Right now I’m struggling with two things. One is pacing. The second is data.
On the first challenge, my lessons are taking twice as long as I plan them to take. I think the next step is to sit down with someone, go through a lesson plan together, and then have them observe to see what I can do to be more effective with my time in the classroom. In fact, I’m going to email my TFA MTLD* and ask him to do that right now.
Also a concern with pacing is that my long term plan (was) 76 days over the amount of time I have with my students. However, thank goodness for good coaches. My science department head sat down with me this past Thursday, showed me how I needed to prioritize my time with each unit, and started me off on the right track in terms of fixing my long-term plan so that my students will master the standards they need to master by the end of the year.
One thing that we did together that was really powerful, was to completely take out the 21 days I had originally scheduled for “STAAR** Olympics”, which is a really contrived way to get students excited to do test prep. Basically, I had originally planned that for a whole four weeks, my students would be rotating through stations that would help them remember all the topics we’ve learned and would give them opportunities to answer a bunch of test items. I did this last year, and the kids loved it because they worked with computers at one station, earned “TAKS bucks***” which they could use at the “TAKS store”, and also had responsibilities like “Tutor” and “Store Manager”.
Yes, my students did well last year, and yes, I’m sure the test prep helped some of them, especially the computerized independent practice and intensive after school tutoring, but honestly, test prep is a shortcut for what really should be meaningful cumulative review throughout the year and targeted tutoring and small group instruction. So, while scary, I am fully stepping away from test prep and instead, teaching until that last day before TAKS, and teaching right on afterwards, too. State tests weren’t a big deal for me in my high performing public school, nor is it a big deal for any other high performing school, so why should it be for my students? Yes, they should take it seriously, and yes, I think the testing data is necessary, but because I’m not going to receive the STAAR test results in time to inform my own teaching, I’m not going to let it distort what our class is here to do this year, which is to grow as scientists, be Knowledge Creators, and be interdependent.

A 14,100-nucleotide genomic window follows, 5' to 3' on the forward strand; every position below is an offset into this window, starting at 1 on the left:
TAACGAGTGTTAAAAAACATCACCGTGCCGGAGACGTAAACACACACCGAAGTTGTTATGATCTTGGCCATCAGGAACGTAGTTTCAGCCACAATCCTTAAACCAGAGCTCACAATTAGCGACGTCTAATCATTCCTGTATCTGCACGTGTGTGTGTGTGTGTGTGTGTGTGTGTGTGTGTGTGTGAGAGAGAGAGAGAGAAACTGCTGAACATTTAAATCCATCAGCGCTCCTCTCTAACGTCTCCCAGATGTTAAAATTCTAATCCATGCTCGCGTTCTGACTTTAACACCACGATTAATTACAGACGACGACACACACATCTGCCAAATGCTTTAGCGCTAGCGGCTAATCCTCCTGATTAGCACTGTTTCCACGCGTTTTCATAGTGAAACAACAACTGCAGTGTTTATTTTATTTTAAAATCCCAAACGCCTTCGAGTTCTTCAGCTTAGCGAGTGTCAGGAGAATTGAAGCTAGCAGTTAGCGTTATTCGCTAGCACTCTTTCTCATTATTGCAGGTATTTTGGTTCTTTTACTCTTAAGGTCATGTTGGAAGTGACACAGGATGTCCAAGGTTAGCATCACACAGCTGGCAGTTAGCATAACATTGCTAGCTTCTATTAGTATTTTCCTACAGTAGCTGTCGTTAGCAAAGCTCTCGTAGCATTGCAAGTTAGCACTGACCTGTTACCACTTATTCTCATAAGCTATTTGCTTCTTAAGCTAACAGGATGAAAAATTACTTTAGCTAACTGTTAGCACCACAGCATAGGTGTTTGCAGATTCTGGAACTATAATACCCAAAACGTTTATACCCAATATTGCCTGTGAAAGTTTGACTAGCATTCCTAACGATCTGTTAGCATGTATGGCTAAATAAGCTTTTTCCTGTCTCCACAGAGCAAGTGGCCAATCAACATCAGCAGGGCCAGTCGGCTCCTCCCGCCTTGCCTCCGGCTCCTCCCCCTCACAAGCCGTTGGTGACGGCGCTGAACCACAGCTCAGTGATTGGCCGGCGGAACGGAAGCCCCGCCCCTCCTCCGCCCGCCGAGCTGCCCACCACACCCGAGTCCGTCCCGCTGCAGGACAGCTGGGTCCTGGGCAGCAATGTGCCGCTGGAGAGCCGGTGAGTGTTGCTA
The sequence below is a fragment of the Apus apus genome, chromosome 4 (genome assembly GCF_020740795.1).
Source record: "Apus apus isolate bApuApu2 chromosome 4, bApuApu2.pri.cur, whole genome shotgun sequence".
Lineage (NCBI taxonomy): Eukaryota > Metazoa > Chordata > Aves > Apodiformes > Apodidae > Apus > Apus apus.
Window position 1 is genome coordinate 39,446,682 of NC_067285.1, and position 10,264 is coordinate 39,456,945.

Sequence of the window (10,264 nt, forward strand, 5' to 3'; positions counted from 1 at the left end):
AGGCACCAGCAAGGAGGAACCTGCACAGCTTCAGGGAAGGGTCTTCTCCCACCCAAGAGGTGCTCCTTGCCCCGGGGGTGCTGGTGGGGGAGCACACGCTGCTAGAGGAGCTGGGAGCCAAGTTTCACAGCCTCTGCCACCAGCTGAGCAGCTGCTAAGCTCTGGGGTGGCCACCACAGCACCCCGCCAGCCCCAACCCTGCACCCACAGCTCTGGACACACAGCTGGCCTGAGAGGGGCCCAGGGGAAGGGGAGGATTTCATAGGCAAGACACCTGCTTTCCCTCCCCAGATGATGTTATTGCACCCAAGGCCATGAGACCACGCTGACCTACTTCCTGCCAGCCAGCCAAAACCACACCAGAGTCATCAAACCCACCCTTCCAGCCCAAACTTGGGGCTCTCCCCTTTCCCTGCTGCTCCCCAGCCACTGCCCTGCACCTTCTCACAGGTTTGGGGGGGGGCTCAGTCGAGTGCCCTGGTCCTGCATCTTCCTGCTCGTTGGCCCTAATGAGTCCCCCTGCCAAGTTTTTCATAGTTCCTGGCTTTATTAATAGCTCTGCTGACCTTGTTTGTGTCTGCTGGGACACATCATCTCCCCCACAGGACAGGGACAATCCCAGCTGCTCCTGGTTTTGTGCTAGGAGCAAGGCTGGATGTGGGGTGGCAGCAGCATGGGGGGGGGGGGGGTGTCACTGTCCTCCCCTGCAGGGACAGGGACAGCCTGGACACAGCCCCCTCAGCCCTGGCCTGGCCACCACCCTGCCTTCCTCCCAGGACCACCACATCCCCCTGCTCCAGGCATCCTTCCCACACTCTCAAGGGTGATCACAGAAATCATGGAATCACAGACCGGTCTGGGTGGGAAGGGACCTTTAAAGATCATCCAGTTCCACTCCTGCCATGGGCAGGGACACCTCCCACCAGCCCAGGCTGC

The level of rigor I’ll hold my students to will be much higher than their performance on the state standardized test.
Finally, my second, and related challenge, is the effective use of data to track my student’s growth and help them reach and exceed mastery in all of their objectives. I’m doing a much better job this year of challenging my highest performers, because even those who’ve memorized a lot of science don’t know everything in an inquiry based classroom, but I am still not being effective with data. I think a lot of it has to do with the fact that I have yet to build a feedback system that I am satisfied with, that:
- Gives informal feedback on a daily basis
- Gives formal feedback on a weekly basis
- Has structures for individual check-ins and growth meetings
- Has structures for student self-proposed assessments
- Requires only a sane amount of grading and data entry (Because honestly, my time is better spent doing things that require thinking. Why we don’t have this system automated yet drives me batty on a daily basis).
- Small group tutoring every Wednesday during PE
- Having individual conferences with at least three students every day during hallway time / lunch time / homeroom / team time (all those little moments of time throughout the school day) <– and having a tracker for this, too.
- Just committing to giving my exit tickets, regardless of if the lesson is finished or not.
- Getting my computer lab set up so that I can administer in class CFUs and exit tickets and get an automatic grade report.
- Creating a visible class tracker where students can track their mastery on each objective. This is almost done, I just need to figure out how/when students will put up their mastery stickers. Ah ha! Maybe during those last 7 minutes of class when they should be working on their exit ticket, reflecting on the day, and reviewing their notes.
*MTLD = Manager of Teacher Leadership Development, i.e. my TFA instructional coach
**STAAR = State of Texas Assessment of Academic Readiness, Texas’s new state test.
***TAKS = Texas Assessment of Knowledge and Skills, Texas’s old state test. “TAKS Bucks” are just a made-up currency that students could use to buy things like popcorn, candy, small toys and trinkets.
Originally posted on Science Never Sucks, a WordPress.com blog.